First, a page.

Never Let Me Down Again
I’m walking hurriedly down the road in a crop top and waist-high jeans, pearlescent lips, in the direction of my best friend’s house. She lives up the road. I’m upset, and I don’t know why; while I want to punch something or somebody, pretty hard too, I also want to cry.
I’m not really looking forward to going back to work either, so I’ll make this a procrastinatey kind of trip.
Pulsing in my ears as loud as the music will go — so loud the volume gauge is warning me I’ll go deaf — is Depeche Mode’s Never Let Me Down Again, a brilliant and glinting, sombre, stomping electronic track about being with your best friend. I’m only faintly aware of the alleged drugs reference, but sombre and stompy is how I feel. I’m heatwave-hot, and I’m singing along.
I want to be only in this moment, and the idea of returning to all the things I have to do and be makes my stomach feel a bit funny. So I push that away.
— — — — — — — — —- —- - — — — —† — — — — — — — — — — — — - — -—
It’s Summer 1987, and it’s Summer 2022. In an emotionally bewildering few moments my stomping propelled me right across a bridge where both sides were the same, but 35 years apart, and I don’t know what to do with myself. In 1987 I was 16. Hormonal and with a steady-ish, slightly nerdy boyfriend, I’d just taken my O levels, and was thinking about what comes next. I sort of knew what would come next, but was by no means certain. I didn’t know how I’d done, and I was nervous, but armed with a brittle confidence that disguised itself with the twin defences of mouthiness and academic ability which I carried like weapons. And in 1987, all the members of Depeche Mode were still alive, the concept of anyone dying then both ridiculous and distant.
And although I couldn’t afford the actual LP, I’ve got a taped-tape of Music For The Masses shoved in my birthday-gift Walkman.
—— — — — — — — — — — — — — — † — — — — — — — — — — — — — — —
It’s Summer 2022, and I’m 51. I’m too hot. Hormonal and with a boyfriend that’s hung in there for the last 28 years, I still live just up the road from my best friend, even though we’ve both moved a few times. I’m thinking about what comes next. I actually have no idea what comes next, though I always thought I would. I can’t tell how I’ve done in life, but I know my life doesn’t look the same as other people’s. I’m always nervous, waiting for the day I'm rumbled, but I cover that with a professional confidence and a career record that I deploy like a shield when feeling challenged. Andy Fletcher’s just died, and the extent to which that’s bothered me has kicked my legs out from under me. I’m listening to DM on what is, if I stop to think about it, an overwhelmingly futuristic glass and metal pocket-sized rectangle that also tells me where I am, what the time is, makes phone calls and plays my music. In fact it does more stuff that my ‘87 self would struggle to understand, and get this: the headphones I’ve got on don’t even have any WIRES.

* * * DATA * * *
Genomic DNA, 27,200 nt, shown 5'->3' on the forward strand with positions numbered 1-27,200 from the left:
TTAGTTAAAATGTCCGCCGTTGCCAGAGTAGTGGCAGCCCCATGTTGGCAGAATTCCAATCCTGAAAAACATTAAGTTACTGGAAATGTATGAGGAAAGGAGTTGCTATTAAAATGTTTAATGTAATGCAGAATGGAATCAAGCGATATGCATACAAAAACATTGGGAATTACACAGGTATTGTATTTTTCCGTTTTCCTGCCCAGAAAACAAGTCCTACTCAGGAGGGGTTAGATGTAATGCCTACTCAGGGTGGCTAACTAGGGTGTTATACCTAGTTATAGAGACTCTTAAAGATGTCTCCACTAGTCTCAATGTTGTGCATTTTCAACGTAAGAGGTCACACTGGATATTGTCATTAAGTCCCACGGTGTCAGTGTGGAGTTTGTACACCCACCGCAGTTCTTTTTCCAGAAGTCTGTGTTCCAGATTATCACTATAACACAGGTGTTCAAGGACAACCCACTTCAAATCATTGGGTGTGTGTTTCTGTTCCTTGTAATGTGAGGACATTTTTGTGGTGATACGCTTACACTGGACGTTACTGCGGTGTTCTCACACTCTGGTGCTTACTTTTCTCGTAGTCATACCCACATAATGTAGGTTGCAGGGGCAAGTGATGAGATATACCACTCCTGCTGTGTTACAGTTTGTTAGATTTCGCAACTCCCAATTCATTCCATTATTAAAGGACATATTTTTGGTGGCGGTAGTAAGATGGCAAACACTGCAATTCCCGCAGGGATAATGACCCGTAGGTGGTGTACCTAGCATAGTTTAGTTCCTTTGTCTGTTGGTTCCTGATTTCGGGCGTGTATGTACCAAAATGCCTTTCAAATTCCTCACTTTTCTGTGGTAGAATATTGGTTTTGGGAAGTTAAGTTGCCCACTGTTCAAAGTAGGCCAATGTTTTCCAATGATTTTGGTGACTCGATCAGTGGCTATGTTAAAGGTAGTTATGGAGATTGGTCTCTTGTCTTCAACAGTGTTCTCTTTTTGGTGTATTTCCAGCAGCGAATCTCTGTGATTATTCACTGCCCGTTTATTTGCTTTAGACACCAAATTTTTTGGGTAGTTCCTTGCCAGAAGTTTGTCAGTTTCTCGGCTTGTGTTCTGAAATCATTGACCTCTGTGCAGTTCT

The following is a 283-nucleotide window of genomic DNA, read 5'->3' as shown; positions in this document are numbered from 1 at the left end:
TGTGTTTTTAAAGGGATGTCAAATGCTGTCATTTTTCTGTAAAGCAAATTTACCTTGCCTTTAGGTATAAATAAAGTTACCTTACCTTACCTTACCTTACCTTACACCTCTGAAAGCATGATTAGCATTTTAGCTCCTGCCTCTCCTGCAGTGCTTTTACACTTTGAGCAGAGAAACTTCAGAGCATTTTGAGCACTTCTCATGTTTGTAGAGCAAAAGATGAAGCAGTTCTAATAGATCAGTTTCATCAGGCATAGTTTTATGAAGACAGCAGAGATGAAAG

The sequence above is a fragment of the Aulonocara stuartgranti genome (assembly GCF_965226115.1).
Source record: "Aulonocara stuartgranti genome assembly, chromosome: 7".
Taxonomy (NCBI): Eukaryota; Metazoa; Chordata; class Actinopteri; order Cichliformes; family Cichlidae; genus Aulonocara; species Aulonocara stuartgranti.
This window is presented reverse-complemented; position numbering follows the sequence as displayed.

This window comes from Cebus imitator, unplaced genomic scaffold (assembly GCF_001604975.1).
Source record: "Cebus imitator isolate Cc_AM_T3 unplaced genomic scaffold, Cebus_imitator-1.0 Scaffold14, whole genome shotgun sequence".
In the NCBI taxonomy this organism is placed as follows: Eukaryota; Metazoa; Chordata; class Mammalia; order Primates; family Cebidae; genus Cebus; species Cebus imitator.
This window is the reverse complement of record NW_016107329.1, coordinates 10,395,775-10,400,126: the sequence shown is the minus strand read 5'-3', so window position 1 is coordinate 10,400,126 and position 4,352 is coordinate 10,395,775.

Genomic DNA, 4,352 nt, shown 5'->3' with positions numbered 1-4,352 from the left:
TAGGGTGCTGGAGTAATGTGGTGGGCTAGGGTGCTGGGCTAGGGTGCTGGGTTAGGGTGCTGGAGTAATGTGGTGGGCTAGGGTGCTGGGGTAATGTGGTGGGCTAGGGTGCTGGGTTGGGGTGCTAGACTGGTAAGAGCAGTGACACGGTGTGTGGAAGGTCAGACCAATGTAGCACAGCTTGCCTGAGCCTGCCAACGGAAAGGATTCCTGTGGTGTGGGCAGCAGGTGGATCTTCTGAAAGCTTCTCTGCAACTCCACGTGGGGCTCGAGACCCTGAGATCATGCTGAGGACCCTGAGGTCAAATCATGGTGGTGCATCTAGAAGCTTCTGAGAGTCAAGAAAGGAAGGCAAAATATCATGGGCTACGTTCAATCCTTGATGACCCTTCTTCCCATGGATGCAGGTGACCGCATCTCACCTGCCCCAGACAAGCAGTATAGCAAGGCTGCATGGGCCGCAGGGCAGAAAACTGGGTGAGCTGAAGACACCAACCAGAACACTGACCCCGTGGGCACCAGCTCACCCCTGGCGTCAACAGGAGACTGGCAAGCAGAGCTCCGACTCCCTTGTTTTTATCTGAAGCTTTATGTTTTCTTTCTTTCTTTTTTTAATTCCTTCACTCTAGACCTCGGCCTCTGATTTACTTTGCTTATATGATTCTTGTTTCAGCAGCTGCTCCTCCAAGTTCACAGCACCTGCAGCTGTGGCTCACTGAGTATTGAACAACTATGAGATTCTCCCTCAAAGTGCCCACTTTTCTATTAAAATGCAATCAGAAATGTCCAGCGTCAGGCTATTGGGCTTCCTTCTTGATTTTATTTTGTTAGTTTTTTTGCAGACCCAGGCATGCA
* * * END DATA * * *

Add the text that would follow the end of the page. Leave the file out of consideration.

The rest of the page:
I bought it for myself using my own money.
— — — — — — — — — — — — — — — † — — — — — — — — — — — — — — —
Someone told me that the menopause is ‘puberty in reverse’, and they’re not wrong. An over-simplification it might be, but the speed with which the wiring loom installed in the 80s has come to be undone and re-wired has shaken me. I arrived at its almost-imperceptible beginning armed with a toolkit of theoretical knowledge, facts and calmly bookmarked articles, but I can’t fathom the rapidity of time, and the three and a half decades that have whizzed by and which evaporated on that walk to my best mate’s house a few days ago. I began researching and preparing for this as far back as maybe five or six years — when it was still ‘this might happen someday, better be ready’ — and I’ve got off lightly so far with relatively modest changes to my brain and body. I get a bit hot a bit too often, and I get foggy. I do get upset; proper sorrowful and directionless longing for something. But my skin’s in the best shape it’s ever been, and my hair is glossy and healthy; my body still strong from a lifetime in the gym, even if it is bafflingly, emergency-bra-shopping-trip bigger than before.
Which is how, in the middle of June 2022, just as in late summer 1987, I come to be wearing waist-high jeans (‘cut for the shape I am, not the shape I want’), a crop top, and a retro repro of the lipstick shade I was wearing at 16; upset about Andy Fletcher, confused and overwhelmed, desperate to get away from my own house, with its adult responsibilities, work and real life, and into my best friend of 47 years’ house instead.
To be continued.
Write Me A Picture is a reader-supported publication. To receive new posts and support my work, consider becoming a free or paid subscriber.